Imagine a place where you can gather like-minded people together to have a good time. That’s one of the core uses of Discord! People love to build communities about interests from airplanes to zoology, and to do that, they need to find members.
There are a variety of ways to bring members to your Discord server, including community partnerships, funneling users from social media sites such as Twitch or Reddit, and migrating members from a community on another platform to Discord! You may even be able to enable Server Discovery to let people find your community from within Discord’s own server listing system.
Of course, there are nearly an unlimited number of ways to grow your community, and these options continue to evolve along with Discord as a platform. However creative you may be in growing your server, it’s important that you value not just the growth of your server’s member count, but also the experience of the users who join your server.
Ethical community growth is the concept of attracting users to your community in a way that does not violate the trust users have with Discord, third parties, and your community. Furthermore, this involves attempting to target people who will genuinely be interested in your community’s purpose and want to stay long-term. In other words, you could say that ethical community growth focuses on member quality over member quantity while providing a foundation for members to feel safe and welcome in your server.
Ethical community growth ties deeply into the way you advertise your server. Getting the word out about your community and convincing others to join is a key component in getting more members. However, in one’s passion to grow your community as fast as possible, it’s easy to overlook the ethics component of advertising.
In practice, this ethical framework must also extend to both the advertisements you as a community owner host for other communities, and the advertisements that you utilize yourself to grow your target community. This article will help you consider how to ethically handle community growth via advertisement by ensuring that it is:
Meeting all of these criteria will contribute to a higher proportion of targeted users joining, participating, and staying in your community. Doing so also contributes to a more pleasant and useful Discord experience for users compared to other advertising methods that may not meet all the above criteria.
When asking to advertise your community in another server, or when considering allowing a community to advertise in your own, a primary consideration should be how relevant the target community is to the members of the host community. For example, a server about cooking advertising in a server about football is not as likely to attract new members compared to an esports server advertising in a League of Legends server.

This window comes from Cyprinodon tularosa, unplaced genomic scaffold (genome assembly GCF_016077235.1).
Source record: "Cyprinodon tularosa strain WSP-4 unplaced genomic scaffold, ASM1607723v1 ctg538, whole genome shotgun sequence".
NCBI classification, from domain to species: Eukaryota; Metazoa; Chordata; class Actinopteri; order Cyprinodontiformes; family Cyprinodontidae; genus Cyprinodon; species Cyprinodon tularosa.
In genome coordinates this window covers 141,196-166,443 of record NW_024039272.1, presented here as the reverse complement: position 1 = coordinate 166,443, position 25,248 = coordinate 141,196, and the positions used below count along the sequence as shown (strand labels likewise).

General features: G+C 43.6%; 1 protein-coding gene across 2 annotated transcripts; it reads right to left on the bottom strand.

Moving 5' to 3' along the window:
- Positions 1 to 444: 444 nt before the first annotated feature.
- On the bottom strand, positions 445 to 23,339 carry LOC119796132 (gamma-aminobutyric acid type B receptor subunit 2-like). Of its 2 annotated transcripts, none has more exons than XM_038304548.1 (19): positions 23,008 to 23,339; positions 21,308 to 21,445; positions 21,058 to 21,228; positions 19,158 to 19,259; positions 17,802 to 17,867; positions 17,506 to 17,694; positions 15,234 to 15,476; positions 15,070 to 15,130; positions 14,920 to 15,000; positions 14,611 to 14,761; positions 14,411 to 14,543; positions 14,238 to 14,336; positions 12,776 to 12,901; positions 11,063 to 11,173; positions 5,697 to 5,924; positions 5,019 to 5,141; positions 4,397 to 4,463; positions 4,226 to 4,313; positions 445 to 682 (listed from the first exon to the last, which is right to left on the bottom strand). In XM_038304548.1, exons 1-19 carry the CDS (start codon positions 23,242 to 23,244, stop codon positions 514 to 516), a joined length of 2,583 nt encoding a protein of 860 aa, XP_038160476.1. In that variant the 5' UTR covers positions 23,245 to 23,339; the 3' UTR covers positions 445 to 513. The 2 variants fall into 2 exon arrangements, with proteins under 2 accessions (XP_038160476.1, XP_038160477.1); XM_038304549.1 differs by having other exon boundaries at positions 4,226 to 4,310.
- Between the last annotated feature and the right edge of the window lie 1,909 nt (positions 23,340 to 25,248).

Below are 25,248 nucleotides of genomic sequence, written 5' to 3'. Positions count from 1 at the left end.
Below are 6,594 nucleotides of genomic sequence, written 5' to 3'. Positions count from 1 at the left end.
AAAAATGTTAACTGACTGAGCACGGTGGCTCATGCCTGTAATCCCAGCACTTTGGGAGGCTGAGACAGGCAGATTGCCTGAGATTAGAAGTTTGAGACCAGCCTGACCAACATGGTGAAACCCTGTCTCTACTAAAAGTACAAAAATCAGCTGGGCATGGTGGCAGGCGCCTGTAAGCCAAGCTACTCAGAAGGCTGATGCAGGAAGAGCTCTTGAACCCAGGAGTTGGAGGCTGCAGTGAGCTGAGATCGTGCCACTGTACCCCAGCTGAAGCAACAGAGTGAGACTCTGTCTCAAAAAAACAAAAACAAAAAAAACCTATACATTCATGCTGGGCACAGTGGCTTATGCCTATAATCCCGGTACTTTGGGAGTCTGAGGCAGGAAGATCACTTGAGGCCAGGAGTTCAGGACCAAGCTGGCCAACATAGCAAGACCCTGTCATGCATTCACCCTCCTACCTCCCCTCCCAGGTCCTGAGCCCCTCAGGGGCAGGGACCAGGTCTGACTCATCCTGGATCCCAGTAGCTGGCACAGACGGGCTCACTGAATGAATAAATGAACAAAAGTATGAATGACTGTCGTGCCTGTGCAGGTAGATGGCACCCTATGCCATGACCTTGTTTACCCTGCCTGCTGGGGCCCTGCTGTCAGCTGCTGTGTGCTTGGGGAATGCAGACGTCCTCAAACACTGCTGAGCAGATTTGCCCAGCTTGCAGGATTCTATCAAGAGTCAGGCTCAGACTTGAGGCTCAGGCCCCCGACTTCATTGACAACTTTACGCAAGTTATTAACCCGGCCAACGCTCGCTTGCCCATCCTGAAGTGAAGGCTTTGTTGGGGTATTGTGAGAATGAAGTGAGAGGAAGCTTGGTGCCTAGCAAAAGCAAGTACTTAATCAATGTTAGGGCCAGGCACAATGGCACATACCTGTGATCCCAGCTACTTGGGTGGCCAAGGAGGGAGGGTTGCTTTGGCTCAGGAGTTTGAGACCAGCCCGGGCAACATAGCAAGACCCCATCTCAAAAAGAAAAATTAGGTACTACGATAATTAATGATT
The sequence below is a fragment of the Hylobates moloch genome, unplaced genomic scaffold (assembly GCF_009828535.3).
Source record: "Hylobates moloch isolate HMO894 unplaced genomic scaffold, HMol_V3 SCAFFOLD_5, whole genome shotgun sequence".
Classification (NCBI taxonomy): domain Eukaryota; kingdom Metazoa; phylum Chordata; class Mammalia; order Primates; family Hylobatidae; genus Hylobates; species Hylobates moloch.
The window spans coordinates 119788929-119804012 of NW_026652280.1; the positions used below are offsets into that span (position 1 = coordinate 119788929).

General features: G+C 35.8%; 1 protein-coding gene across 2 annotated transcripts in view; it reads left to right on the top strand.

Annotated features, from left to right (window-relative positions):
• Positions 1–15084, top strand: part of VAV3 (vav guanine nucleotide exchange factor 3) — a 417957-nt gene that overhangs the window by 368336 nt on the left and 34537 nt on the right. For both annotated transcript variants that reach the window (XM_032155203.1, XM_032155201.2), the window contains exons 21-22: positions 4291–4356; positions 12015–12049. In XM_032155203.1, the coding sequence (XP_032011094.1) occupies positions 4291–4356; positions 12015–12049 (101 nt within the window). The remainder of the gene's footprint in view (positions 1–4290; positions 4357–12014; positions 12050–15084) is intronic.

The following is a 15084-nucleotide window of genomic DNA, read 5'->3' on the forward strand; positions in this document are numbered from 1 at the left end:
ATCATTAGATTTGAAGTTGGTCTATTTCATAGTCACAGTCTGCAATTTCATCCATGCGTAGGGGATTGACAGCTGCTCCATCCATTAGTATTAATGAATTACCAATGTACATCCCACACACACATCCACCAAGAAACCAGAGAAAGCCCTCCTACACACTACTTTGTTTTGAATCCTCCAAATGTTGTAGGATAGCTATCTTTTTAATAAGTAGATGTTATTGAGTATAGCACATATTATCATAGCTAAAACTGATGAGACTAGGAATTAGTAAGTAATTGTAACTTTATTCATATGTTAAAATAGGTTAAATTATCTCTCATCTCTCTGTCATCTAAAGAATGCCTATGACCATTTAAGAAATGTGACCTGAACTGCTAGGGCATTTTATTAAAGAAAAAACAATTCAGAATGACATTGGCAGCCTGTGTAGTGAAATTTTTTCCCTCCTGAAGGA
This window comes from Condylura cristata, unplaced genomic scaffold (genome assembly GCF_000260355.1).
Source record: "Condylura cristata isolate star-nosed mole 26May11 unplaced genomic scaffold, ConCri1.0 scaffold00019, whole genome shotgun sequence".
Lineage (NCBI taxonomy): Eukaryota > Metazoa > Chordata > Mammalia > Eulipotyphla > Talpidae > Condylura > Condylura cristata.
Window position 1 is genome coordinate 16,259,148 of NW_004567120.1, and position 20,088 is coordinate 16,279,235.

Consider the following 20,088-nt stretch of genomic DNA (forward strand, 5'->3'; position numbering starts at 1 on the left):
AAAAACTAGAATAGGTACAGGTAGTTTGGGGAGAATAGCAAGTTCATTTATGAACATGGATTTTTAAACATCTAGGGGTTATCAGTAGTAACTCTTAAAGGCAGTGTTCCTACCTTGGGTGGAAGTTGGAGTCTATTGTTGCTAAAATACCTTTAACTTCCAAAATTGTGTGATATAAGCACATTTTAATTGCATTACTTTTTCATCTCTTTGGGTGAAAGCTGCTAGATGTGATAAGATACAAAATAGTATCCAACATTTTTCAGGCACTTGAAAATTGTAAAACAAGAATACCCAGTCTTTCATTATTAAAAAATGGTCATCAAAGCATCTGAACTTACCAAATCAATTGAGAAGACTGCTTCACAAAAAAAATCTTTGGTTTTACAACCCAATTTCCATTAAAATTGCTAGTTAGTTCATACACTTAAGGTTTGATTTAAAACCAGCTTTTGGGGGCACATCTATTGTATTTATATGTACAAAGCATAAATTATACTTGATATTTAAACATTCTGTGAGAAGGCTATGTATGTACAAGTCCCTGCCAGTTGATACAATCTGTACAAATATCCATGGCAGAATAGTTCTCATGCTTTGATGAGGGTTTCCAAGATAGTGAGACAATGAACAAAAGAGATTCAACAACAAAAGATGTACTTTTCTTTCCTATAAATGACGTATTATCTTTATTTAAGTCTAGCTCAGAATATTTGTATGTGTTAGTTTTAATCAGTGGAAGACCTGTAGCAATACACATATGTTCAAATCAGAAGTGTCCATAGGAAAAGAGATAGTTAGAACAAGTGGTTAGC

This also contributes to a poor user experience. The less relevant the advertisement is to the members of the host server, the more confused they will feel after seeing it, and creating an uneasy feeling in your community members is not conducive to healthy community growth.
It’s logical to think that if you want a lot of people to see an advertisement for your server that you should have the host server mention @everyone, and that is, in fact, true! However, this is something that should be done very sparingly. Although users are understanding of @everyone mentions for important server or topical updates, they will be less likely to feel good about being pinged to join another Discord server, even if it is relevant. Therefore, using @everyone pings or direct messages to ask people to join another Discord server for a non-urgent reason is highly discouraged.
For example, if you run a game-related server and are creating a separate regional community server for the same game, pinging @everyone may be a good idea to ensure they are aware of the directly related server. Be that as it may, pinging @everyone to check out a server related to a completely different game will be far more disruptive. By respecting users’ time on the platform and the experience they have with your server, you avoid causing a disruption and maintain their trust in your community.
Another tempting way to grow a server is to have direct messages sent to users to have them join your server. However, invading someone's direct messages for an advertisement is extremely disruptive to a user’s experience. Mass DMing users may even cause you to be reported for spam, and no one wants that. Instead, you should only send a direct message advertisement to someone when they have explicitly consented to receive a direct message about advertising. Don’t interpret someone joining your server as consenting to receive direct messages from everyone and anyone there, especially for advertising purposes.
Finally, it is important that users join your community completely of their own free will. Users that feel the need to join to receive some sort of perk on the host server, your own server, or some additional consideration (e.g., free Discord Nitro) are going to be less likely to stay engaged in your server compared to those joining purely of their own interest. Thus, allowing users to make the choice to take action based purely on the advertising message and explanation is vital to keeping your community healthy and its growth sustainable.
You can learn more about leveraging server insights to keep your community engaged further here.
Now that we’ve discussed the general principles behind ethical community growth, here are some examples of ways to grow your community directly on Discord, or to help someone else grow theirs!